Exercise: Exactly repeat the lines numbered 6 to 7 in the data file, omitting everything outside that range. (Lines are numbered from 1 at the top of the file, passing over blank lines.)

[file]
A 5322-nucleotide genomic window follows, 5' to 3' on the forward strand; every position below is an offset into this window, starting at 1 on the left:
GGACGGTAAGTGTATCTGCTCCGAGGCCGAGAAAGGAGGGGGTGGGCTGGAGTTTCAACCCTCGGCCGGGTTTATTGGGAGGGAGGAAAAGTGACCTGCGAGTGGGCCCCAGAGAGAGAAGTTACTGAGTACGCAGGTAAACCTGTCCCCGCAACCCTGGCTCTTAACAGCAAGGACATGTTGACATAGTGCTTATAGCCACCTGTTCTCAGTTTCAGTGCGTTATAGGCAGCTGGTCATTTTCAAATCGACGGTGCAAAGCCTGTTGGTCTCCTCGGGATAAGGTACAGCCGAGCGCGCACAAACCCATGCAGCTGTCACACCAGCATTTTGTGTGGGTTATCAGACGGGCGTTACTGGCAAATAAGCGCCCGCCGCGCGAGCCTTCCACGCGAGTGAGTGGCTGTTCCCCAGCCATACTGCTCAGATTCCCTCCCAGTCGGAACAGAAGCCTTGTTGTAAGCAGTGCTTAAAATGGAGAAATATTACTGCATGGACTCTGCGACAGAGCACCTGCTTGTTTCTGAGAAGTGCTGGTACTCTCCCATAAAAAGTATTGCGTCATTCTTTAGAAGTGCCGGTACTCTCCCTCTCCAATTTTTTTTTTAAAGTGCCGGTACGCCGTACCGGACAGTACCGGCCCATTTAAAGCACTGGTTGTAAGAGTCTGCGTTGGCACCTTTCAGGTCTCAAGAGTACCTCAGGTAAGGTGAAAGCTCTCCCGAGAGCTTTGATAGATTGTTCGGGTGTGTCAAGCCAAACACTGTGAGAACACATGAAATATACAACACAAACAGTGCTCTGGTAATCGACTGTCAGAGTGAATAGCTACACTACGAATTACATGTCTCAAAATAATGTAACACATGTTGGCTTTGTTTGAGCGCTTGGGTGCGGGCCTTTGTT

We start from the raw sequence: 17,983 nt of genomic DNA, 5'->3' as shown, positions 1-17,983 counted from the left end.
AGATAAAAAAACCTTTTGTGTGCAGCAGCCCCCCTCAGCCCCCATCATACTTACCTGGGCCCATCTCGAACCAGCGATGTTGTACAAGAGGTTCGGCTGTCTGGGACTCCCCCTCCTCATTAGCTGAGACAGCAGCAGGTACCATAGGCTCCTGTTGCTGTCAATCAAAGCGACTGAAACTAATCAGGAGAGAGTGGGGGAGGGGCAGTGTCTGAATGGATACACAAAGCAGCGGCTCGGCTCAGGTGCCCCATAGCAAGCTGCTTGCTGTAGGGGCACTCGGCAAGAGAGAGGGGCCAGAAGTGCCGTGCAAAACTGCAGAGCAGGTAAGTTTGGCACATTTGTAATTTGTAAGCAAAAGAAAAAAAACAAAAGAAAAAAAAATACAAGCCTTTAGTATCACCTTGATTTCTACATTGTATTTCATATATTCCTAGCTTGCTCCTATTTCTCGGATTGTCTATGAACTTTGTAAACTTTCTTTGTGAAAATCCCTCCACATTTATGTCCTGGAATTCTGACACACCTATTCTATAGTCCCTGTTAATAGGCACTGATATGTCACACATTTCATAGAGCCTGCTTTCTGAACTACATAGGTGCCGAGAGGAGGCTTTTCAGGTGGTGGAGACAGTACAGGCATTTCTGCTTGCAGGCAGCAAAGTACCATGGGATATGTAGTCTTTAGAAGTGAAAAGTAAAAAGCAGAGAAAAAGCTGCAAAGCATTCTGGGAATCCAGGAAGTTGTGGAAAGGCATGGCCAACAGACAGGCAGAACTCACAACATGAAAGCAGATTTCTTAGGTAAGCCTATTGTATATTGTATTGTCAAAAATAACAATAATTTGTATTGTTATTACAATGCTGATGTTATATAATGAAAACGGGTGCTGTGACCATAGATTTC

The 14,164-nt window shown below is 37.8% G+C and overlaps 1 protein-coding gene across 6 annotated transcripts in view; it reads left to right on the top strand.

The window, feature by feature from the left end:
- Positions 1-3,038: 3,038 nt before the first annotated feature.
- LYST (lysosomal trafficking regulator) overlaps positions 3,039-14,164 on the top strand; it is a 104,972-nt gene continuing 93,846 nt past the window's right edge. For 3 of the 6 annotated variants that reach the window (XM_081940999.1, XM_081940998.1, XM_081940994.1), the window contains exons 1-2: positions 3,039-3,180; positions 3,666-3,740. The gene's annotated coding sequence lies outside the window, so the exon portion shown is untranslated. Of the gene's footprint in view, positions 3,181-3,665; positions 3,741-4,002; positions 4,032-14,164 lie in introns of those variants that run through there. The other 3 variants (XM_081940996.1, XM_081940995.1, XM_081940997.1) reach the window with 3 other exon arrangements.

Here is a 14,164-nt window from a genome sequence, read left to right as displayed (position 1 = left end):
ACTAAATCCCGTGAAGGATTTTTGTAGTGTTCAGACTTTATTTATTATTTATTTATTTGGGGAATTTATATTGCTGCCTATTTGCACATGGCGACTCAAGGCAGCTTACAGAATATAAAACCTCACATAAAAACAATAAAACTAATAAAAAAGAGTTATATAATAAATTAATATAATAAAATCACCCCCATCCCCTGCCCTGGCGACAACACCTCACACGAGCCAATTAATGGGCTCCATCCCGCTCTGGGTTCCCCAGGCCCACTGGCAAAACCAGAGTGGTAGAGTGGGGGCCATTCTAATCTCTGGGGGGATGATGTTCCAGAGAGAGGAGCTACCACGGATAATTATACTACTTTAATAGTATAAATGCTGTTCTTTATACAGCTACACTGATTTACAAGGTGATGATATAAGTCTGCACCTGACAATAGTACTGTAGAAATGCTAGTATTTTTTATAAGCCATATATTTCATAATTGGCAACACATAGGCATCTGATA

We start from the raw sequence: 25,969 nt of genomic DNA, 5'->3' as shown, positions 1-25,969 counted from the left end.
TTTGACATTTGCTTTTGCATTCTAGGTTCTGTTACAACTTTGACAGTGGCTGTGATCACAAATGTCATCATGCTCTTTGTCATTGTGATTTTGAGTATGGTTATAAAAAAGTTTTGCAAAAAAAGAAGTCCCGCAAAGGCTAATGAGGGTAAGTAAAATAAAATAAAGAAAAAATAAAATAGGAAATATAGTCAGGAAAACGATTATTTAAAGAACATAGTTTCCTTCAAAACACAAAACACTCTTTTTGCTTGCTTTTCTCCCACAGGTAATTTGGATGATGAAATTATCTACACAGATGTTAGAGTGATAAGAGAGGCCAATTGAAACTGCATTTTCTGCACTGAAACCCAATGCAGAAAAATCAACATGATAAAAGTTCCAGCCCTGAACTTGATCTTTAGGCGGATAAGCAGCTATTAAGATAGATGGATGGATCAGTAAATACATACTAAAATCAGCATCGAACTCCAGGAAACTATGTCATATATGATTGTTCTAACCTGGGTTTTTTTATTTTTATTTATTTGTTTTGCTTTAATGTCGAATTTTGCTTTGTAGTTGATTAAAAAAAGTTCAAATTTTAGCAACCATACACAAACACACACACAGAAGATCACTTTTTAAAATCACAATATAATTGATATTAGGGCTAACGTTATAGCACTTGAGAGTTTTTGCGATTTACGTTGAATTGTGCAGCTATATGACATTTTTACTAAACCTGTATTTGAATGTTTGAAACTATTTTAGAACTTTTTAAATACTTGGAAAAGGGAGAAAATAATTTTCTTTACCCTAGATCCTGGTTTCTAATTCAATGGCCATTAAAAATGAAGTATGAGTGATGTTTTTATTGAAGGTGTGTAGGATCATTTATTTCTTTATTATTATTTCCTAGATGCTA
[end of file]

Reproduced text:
The window, feature by feature from the left end:
- Positions 1-3,038: 3,038 nt before the first annotated feature.